Tag: Settings

#Amwriting October 12: Setting at Home and Work

You should have already chosen your overall setting for your NaNoWriMo novel. Now let’s plan the specifics of where your protagonist lives and works.

Once again, the work you need to do for your setting will depend on your genre, but here are some general suggestions.

Where does your main character call home?

Where does your main character sleep and eat? Do they live in a home, apartment, spaceship, or are they homeless? What does where they live say about your character?

If you are writing speculative fiction, historical fiction, or fantasy, it is time to do some serious world building. It is possible to use some of the techniques for developing a contemporary setting to help you create your otherworldly one.

Ask some questions.

  • What kind of architecture is appropriate for the time and place?
  • What sort of building materials are used?
  • When were the homes built?

Research contemporary places to live.

  1. Visit real estate websites. These days you can take a virtual tour of homes anywhere in the world. Pick some locations in the area you’ve chosen as a setting and see where your main character should live.
  2.  Take screenshots or download images to record the look of the home.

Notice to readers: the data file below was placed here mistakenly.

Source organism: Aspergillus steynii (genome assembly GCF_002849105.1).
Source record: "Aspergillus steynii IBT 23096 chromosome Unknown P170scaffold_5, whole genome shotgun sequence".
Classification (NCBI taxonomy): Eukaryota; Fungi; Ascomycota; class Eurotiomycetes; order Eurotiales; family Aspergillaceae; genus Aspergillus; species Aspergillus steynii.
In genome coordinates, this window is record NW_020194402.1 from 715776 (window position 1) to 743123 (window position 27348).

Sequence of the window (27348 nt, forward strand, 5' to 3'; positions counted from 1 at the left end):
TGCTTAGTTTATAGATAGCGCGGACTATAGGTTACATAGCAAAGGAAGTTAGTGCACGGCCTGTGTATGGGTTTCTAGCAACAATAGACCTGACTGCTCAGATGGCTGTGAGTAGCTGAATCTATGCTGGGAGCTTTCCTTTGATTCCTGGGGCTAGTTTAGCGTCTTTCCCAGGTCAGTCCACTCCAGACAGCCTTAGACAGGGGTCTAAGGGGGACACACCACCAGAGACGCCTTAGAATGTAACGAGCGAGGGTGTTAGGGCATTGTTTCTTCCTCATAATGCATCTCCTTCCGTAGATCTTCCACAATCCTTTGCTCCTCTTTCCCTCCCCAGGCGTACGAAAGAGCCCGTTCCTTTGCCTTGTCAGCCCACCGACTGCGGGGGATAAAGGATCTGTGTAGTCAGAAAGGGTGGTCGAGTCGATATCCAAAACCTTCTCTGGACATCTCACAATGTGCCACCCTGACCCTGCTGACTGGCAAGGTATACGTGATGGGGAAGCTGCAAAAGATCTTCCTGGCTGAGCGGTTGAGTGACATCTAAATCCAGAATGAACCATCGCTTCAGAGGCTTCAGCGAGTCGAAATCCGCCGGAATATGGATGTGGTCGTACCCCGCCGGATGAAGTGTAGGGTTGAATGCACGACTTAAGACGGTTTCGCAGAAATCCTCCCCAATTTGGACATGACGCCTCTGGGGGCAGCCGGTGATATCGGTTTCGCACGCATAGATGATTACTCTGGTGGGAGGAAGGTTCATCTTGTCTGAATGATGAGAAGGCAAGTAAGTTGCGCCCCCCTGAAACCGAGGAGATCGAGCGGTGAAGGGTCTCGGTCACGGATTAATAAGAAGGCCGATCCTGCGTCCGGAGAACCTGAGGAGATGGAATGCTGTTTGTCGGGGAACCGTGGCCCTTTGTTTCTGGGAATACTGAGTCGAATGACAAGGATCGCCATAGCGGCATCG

3. If there’s one available, download a blueprint. Otherwise, draw your own rough house plan to keep on file. You don’t want your bathroom to be upstairs in one chapter and downstairs in the next.

This is a public domain floor plan of an historic house.

Have fun with this part. Add furniture and amenities. You can even decide your character’s decor, down to the art on the wall, the style of coffee maker, and color of the fridge.

Where does your main character work?

Your characters will likely spend more time at work than at home. Plan the spaces accordingly, using some of the same tools as above. For example, if your character works in a police station, use Google Maps to see what the police stations in that setting look like.

Other tips:

Write down details you love from places you visit. Love the brushed metal door at the library? Take a photo with your phone and write down how the sound it makes  when it closes.  Does the mid-century modern house in the neighborhood catch your eye? Convert it into the office where your character works and add your favorite landscaping.

My main character has a service job that takes her into other people’s homes as well as businesses. I will need to nail down a few of the spaces she visits regularly.

Other places your character visits.

Do your characters have hobbies? Run regularly in the park? Meet (pre-Covid) on Wednesday nights at the library or local community center?

Start a running list of these places and what the spaces look like. You might even start a map of the town or city where your main character lives, marking the places she visits most often.

Conclusion:

You likely won’t use all or even many of the details you develop, but this preparation will come in handy when you begin to write scenes.

How is your setting planning going? Do you have any tips?

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Visit our 30 Day Novel Prep Page for all the links.

#Amwriting October 3: Exploring Your Setting

The next step in our series about preparing for NaNoWriMo (National Novel Writing Month) is to consider your setting.

 

Why work on setting so early?

Some of you may be wondering why you should tackle setting so early in preparation. Isn’t it simply wallpaper behind the story?